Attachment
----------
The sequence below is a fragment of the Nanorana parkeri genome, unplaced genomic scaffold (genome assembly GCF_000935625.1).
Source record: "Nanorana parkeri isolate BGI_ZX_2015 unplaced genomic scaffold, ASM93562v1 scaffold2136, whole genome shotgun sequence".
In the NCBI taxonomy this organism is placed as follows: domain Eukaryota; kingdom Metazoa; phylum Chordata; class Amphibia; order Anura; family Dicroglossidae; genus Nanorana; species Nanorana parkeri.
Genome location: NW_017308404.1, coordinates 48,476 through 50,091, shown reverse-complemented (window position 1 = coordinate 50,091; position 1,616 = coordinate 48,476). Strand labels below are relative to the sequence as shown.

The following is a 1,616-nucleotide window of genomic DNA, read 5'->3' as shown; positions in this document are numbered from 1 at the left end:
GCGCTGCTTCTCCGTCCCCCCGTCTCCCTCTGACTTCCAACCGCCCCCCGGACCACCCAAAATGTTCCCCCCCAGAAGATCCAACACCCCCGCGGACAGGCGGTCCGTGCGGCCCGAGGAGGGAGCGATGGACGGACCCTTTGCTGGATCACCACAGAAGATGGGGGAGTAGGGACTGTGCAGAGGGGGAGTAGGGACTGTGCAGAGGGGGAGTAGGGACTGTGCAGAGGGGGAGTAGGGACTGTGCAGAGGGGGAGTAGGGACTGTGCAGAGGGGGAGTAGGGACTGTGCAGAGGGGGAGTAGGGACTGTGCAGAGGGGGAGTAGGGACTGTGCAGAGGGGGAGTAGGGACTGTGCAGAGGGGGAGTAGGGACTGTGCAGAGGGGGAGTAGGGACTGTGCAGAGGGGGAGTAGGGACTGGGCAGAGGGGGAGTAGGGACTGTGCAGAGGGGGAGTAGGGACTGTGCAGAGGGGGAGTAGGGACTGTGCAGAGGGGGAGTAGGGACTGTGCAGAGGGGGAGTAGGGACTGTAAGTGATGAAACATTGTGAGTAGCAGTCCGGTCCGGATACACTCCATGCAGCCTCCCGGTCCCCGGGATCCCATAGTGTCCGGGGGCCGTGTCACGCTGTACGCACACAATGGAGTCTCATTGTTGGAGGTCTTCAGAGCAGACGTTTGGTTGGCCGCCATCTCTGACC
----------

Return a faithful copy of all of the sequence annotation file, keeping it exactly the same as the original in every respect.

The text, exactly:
The sequence below is a fragment of the Nanorana parkeri genome, unplaced genomic scaffold (genome assembly GCF_000935625.1).
Source record: "Nanorana parkeri isolate BGI_ZX_2015 unplaced genomic scaffold, ASM93562v1 scaffold2136, whole genome shotgun sequence".
In the NCBI taxonomy this organism is placed as follows: domain Eukaryota; kingdom Metazoa; phylum Chordata; class Amphibia; order Anura; family Dicroglossidae; genus Nanorana; species Nanorana parkeri.
Genome location: NW_017308404.1, coordinates 48,476 through 50,091, shown reverse-complemented (window position 1 = coordinate 50,091; position 1,616 = coordinate 48,476). Strand labels below are relative to the sequence as shown.

The following is a 1,616-nucleotide window of genomic DNA, read 5'->3' as shown; positions in this document are numbered from 1 at the left end:
GCGCTGCTTCTCCGTCCCCCCGTCTCCCTCTGACTTCCAACCGCCCCCCGGACCACCCAAAATGTTCCCCCCCAGAAGATCCAACACCCCCGCGGACAGGCGGTCCGTGCGGCCCGAGGAGGGAGCGATGGACGGACCCTTTGCTGGATCACCACAGAAGATGGGGGAGTAGGGACTGTGCAGAGGGGGAGTAGGGACTGTGCAGAGGGGGAGTAGGGACTGTGCAGAGGGGGAGTAGGGACTGTGCAGAGGGGGAGTAGGGACTGTGCAGAGGGGGAGTAGGGACTGTGCAGAGGGGGAGTAGGGACTGTGCAGAGGGGGAGTAGGGACTGTGCAGAGGGGGAGTAGGGACTGTGCAGAGGGGGAGTAGGGACTGTGCAGAGGGGGAGTAGGGACTGTGCAGAGGGGGAGTAGGGACTGGGCAGAGGGGGAGTAGGGACTGTGCAGAGGGGGAGTAGGGACTGTGCAGAGGGGGAGTAGGGACTGTGCAGAGGGGGAGTAGGGACTGTGCAGAGGGGGAGTAGGGACTGTAAGTGATGAAACATTGTGAGTAGCAGTCCGGTCCGGATACACTCCATGCAGCCTCCCGGTCCCCGGGATCCCATAGTGTCCGGGGGCCGTGTCACGCTGTACGCACACAATGGAGTCTCATTGTTGGAGGTCTTCAGAGCAGACGTTTGGTTGGCCGCCATCTCTGACC